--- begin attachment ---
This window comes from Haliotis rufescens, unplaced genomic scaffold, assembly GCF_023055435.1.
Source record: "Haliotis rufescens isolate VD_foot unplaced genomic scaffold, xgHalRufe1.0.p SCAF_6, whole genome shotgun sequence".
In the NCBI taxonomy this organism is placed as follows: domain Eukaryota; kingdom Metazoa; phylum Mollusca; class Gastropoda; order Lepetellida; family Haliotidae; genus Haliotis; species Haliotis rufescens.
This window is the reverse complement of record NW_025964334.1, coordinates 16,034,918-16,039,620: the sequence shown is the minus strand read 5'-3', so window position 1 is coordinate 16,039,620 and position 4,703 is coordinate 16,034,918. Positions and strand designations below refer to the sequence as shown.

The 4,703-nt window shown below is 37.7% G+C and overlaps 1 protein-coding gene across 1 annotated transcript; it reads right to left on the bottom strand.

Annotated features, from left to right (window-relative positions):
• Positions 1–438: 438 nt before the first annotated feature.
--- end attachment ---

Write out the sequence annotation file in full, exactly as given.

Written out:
This window comes from Haliotis rufescens, unplaced genomic scaffold, assembly GCF_023055435.1.
Source record: "Haliotis rufescens isolate VD_foot unplaced genomic scaffold, xgHalRufe1.0.p SCAF_6, whole genome shotgun sequence".
In the NCBI taxonomy this organism is placed as follows: domain Eukaryota; kingdom Metazoa; phylum Mollusca; class Gastropoda; order Lepetellida; family Haliotidae; genus Haliotis; species Haliotis rufescens.
This window is the reverse complement of record NW_025964334.1, coordinates 16,034,918-16,039,620: the sequence shown is the minus strand read 5'-3', so window position 1 is coordinate 16,039,620 and position 4,703 is coordinate 16,034,918. Positions and strand designations below refer to the sequence as shown.

The 4,703-nt window shown below is 37.7% G+C and overlaps 1 protein-coding gene across 1 annotated transcript; it reads right to left on the bottom strand.

Annotated features, from left to right (window-relative positions):
• Positions 1–438: 438 nt before the first annotated feature.